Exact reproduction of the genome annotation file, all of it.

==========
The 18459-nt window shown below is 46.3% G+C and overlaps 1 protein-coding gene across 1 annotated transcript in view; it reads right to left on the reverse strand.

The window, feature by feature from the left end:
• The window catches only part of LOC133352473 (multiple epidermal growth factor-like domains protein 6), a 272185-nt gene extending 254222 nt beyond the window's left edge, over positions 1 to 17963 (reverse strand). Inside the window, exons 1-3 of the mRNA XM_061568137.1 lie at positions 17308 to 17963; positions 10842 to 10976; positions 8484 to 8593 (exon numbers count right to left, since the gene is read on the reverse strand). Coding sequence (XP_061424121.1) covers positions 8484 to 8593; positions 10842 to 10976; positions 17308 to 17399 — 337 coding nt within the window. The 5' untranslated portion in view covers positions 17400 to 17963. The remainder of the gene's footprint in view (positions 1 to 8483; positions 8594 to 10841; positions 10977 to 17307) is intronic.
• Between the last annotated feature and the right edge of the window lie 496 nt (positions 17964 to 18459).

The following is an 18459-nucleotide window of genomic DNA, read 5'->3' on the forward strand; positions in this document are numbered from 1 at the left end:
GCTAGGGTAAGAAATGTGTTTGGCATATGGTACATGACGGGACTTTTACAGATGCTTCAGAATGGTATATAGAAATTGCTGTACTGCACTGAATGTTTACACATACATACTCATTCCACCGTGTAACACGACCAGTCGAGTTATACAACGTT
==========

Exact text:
The 18459-nt window shown below is 46.3% G+C and overlaps 1 protein-coding gene across 1 annotated transcript in view; it reads right to left on the reverse strand.

The window, feature by feature from the left end:
• The window catches only part of LOC133352473 (multiple epidermal growth factor-like domains protein 6), a 272185-nt gene extending 254222 nt beyond the window's left edge, over positions 1 to 17963 (reverse strand). Inside the window, exons 1-3 of the mRNA XM_061568137.1 lie at positions 17308 to 17963; positions 10842 to 10976; positions 8484 to 8593 (exon numbers count right to left, since the gene is read on the reverse strand). Coding sequence (XP_061424121.1) covers positions 8484 to 8593; positions 10842 to 10976; positions 17308 to 17399 — 337 coding nt within the window. The 5' untranslated portion in view covers positions 17400 to 17963. The remainder of the gene's footprint in view (positions 1 to 8483; positions 8594 to 10841; positions 10977 to 17307) is intronic.
• Between the last annotated feature and the right edge of the window lie 496 nt (positions 17964 to 18459).

The following is an 18459-nucleotide window of genomic DNA, read 5'->3' on the forward strand; positions in this document are numbered from 1 at the left end:
GCTAGGGTAAGAAATGTGTTTGGCATATGGTACATGACGGGACTTTTACAGATGCTTCAGAATGGTATATAGAAATTGCTGTACTGCACTGAATGTTTACACATACATACTCATTCCACCGTGTAACACGACCAGTCGAGTTATACAACGTT